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  • Mini roundabouts have two functions. In many cases the primary function is just as a traffic calming (= slowing) device. They have the added bonus of smoothing out the traffic flow at a junction.

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    • I went to Eastern Europe a few months back and you guys have no idea how hard it is to pass a driving test there. UK driving tests are literally a peace of cake. So I wouldn't complain about that.

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      • I question traffic calming. I am of the honest belief that I would rather have a speeding driver in control of his car, than not. Coming across a mini-roundabout or chicane or humps can cause a speeding driver to lose control. I believe I have also seen groups of hot hatches where the drivers are trying to get all four wheels off the ground over humps. Prior to the humps being installed, they would race around their local Industrial Estate where the most they could damage was either themselves or maybe a building. (These events being done at night or Sundays when the Ins Est was closed. Another stunt I have seen it to run the length of a residential road against the clock. Three chicanes, and parked cars make it more like a ski slalam course.
        My belief is that mini-roundabouts and some traffic lights have no influence on traffic other than to cause unnecessary delays causing the waste of fuel. If this were not the case, they could turn most of them off outside of rush hours, but they don't, causing unnecessary delays, and fuel wastage.
        Last edited by Rolebama; 30-11-13, 11:58.

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        • I 100% agree on fuel wastage here!

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          • The one that always baffled me was on the theory test. When approaching a tunnel, you should apparently tune your radio to a local station. The baffling logic behind this is that, if the tunnel is blocked, you're more likely to hear about it on a local station than a national one. Well, yes, but the odds of hearing a news bulletin at exactly that point seems rather slim...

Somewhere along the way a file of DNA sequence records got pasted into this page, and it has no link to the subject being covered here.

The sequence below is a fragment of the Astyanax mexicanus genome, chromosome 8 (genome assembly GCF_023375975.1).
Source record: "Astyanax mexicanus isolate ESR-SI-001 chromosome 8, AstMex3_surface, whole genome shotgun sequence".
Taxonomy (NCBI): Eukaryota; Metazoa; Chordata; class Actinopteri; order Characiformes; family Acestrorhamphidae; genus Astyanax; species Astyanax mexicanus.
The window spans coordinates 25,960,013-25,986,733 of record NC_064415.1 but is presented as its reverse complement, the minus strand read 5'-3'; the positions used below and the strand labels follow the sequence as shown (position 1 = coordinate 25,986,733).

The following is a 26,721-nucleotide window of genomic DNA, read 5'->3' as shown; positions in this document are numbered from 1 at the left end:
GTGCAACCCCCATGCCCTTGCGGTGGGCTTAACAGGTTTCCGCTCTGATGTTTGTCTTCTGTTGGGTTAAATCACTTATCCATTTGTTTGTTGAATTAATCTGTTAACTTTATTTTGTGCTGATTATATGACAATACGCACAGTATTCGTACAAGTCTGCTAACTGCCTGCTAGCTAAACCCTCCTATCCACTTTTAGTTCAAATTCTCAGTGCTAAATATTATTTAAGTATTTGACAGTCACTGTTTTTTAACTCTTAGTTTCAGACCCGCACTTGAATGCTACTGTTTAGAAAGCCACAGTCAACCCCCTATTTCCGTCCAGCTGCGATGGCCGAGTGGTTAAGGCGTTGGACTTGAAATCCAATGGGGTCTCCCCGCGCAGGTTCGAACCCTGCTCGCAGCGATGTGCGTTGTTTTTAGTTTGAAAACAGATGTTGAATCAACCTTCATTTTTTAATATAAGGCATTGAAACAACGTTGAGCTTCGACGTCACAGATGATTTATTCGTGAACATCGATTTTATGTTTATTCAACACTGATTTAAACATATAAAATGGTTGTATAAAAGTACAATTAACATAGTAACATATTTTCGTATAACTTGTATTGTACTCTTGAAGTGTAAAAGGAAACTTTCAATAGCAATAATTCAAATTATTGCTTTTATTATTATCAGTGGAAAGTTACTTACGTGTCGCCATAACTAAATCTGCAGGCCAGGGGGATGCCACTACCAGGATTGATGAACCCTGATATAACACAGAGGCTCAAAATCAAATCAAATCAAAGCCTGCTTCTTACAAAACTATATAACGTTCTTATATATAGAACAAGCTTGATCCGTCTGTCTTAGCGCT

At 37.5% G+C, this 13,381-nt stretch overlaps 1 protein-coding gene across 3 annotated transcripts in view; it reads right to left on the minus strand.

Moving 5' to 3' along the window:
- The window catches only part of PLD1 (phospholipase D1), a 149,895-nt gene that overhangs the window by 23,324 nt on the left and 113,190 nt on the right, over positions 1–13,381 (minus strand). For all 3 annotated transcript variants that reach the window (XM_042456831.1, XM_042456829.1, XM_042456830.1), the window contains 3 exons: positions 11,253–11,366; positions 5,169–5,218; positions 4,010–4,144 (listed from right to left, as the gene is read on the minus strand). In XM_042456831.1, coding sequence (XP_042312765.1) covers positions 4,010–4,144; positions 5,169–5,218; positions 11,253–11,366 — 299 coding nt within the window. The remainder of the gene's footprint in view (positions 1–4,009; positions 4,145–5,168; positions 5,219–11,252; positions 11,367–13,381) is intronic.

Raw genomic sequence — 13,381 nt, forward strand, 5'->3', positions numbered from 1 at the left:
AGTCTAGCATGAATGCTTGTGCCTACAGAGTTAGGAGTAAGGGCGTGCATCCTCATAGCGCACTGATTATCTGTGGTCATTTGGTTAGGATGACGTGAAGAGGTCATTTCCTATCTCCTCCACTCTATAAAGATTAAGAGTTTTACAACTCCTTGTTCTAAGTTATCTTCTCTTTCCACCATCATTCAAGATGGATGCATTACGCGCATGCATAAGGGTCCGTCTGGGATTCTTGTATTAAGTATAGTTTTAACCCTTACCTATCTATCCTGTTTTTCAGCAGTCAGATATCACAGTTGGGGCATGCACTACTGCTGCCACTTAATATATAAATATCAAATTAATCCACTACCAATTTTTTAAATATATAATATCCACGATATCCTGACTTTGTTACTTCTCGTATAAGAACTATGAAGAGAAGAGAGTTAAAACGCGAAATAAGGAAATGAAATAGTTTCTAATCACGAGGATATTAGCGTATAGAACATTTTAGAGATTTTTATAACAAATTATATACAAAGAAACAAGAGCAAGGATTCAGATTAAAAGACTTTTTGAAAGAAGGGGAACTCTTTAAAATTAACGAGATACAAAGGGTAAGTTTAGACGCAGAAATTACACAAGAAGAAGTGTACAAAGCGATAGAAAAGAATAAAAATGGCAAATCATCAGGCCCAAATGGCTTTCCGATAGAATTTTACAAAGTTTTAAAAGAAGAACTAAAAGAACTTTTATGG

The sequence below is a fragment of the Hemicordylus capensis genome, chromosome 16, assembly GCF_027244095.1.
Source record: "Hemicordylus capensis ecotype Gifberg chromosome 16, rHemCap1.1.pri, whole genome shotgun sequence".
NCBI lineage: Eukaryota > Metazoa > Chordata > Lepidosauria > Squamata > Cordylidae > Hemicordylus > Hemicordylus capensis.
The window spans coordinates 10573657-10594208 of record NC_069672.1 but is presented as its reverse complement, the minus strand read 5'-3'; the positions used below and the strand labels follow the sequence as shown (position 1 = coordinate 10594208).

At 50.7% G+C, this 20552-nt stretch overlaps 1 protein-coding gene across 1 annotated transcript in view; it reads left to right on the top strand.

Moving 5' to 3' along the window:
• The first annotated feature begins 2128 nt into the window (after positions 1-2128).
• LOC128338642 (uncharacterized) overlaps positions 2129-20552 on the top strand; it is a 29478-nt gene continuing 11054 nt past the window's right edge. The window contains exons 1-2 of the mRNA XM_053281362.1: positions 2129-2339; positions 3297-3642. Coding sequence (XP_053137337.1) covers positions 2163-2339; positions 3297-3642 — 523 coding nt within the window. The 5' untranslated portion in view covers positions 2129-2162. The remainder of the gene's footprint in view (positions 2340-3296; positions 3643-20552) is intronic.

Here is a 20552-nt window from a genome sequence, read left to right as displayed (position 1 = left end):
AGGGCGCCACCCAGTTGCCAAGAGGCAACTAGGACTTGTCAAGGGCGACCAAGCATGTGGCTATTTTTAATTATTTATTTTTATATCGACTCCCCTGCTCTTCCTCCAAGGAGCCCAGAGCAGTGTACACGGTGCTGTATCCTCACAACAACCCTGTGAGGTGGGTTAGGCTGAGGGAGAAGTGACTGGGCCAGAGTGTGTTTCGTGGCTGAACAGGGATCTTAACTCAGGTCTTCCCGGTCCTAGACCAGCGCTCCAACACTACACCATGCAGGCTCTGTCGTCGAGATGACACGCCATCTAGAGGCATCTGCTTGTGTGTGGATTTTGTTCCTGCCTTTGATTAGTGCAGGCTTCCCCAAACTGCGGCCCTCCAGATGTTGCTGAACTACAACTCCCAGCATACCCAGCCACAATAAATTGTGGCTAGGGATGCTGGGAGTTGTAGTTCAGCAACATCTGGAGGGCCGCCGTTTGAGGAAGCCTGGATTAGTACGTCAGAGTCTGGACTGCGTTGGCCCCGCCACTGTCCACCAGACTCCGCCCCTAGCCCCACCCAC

This was over a decade ago, though. The highway code might have been made more sensible since then, though I doubt it.

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            • Just a thought here, but how do you get a signal for your radio when your in the middle of a tunnel?

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              • Some tunnels have the technology. Likewise mobile phones on the London Underground.

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                • I think you're supposed to check BEFORE you enter the tunnel. Presumably by pulling over first.
                  Personally, I think by the time any tunnel outages are reported by the radio stations the police will already have closed the entrance.

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                  • Regarding Tunnels and radio signals: It depends on how long the tunnel is in part.

                    Tunnels such as the Mersey Tunnels are about a mile long and the Police radios need to be able to work. And some BBC channels like Local Radio Merseyside must have relay transmitters connected up.

                    If I remember correctly, following a major incident 10 or more years ago in an Italian road tunnel, measures were taken to improve tunnel safety and "Disaster Plans"

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